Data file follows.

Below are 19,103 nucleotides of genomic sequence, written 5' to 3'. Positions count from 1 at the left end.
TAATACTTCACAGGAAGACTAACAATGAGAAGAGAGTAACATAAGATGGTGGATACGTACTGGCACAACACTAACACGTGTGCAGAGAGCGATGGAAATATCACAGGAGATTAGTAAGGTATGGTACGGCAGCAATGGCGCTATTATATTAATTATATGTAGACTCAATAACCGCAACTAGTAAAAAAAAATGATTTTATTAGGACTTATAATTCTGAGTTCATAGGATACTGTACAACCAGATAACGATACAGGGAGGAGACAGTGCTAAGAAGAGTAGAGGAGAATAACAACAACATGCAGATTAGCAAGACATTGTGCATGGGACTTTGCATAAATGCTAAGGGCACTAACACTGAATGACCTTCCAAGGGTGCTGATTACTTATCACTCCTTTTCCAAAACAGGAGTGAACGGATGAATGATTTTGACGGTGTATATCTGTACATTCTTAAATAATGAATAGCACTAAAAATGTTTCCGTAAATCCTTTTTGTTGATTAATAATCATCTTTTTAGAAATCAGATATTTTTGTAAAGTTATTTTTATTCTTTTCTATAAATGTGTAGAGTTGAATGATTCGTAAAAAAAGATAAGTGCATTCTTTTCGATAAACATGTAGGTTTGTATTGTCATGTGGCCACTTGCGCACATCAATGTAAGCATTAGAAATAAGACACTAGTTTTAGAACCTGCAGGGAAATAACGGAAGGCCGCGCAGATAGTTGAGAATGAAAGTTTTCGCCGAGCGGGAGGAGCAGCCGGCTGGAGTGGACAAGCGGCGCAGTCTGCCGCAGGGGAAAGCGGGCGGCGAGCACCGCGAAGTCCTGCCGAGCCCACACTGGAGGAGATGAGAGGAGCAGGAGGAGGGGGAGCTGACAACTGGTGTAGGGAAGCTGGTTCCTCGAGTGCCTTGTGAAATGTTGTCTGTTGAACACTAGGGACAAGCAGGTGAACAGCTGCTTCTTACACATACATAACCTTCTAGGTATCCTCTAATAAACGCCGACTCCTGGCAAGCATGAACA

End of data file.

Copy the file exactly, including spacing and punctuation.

Below are 19,103 nucleotides of genomic sequence, written 5' to 3'. Positions count from 1 at the left end.
TAATACTTCACAGGAAGACTAACAATGAGAAGAGAGTAACATAAGATGGTGGATACGTACTGGCACAACACTAACACGTGTGCAGAGAGCGATGGAAATATCACAGGAGATTAGTAAGGTATGGTACGGCAGCAATGGCGCTATTATATTAATTATATGTAGACTCAATAACCGCAACTAGTAAAAAAAAATGATTTTATTAGGACTTATAATTCTGAGTTCATAGGATACTGTACAACCAGATAACGATACAGGGAGGAGACAGTGCTAAGAAGAGTAGAGGAGAATAACAACAACATGCAGATTAGCAAGACATTGTGCATGGGACTTTGCATAAATGCTAAGGGCACTAACACTGAATGACCTTCCAAGGGTGCTGATTACTTATCACTCCTTTTCCAAAACAGGAGTGAACGGATGAATGATTTTGACGGTGTATATCTGTACATTCTTAAATAATGAATAGCACTAAAAATGTTTCCGTAAATCCTTTTTGTTGATTAATAATCATCTTTTTAGAAATCAGATATTTTTGTAAAGTTATTTTTATTCTTTTCTATAAATGTGTAGAGTTGAATGATTCGTAAAAAAAGATAAGTGCATTCTTTTCGATAAACATGTAGGTTTGTATTGTCATGTGGCCACTTGCGCACATCAATGTAAGCATTAGAAATAAGACACTAGTTTTAGAACCTGCAGGGAAATAACGGAAGGCCGCGCAGATAGTTGAGAATGAAAGTTTTCGCCGAGCGGGAGGAGCAGCCGGCTGGAGTGGACAAGCGGCGCAGTCTGCCGCAGGGGAAAGCGGGCGGCGAGCACCGCGAAGTCCTGCCGAGCCCACACTGGAGGAGATGAGAGGAGCAGGAGGAGGGGGAGCTGACAACTGGTGTAGGGAAGCTGGTTCCTCGAGTGCCTTGTGAAATGTTGTCTGTTGAACACTAGGGACAAGCAGGTGAACAGCTGCTTCTTACACATACATAACCTTCTAGGTATCCTCTAATAAACGCCGACTCCTGGCAAGCATGAACA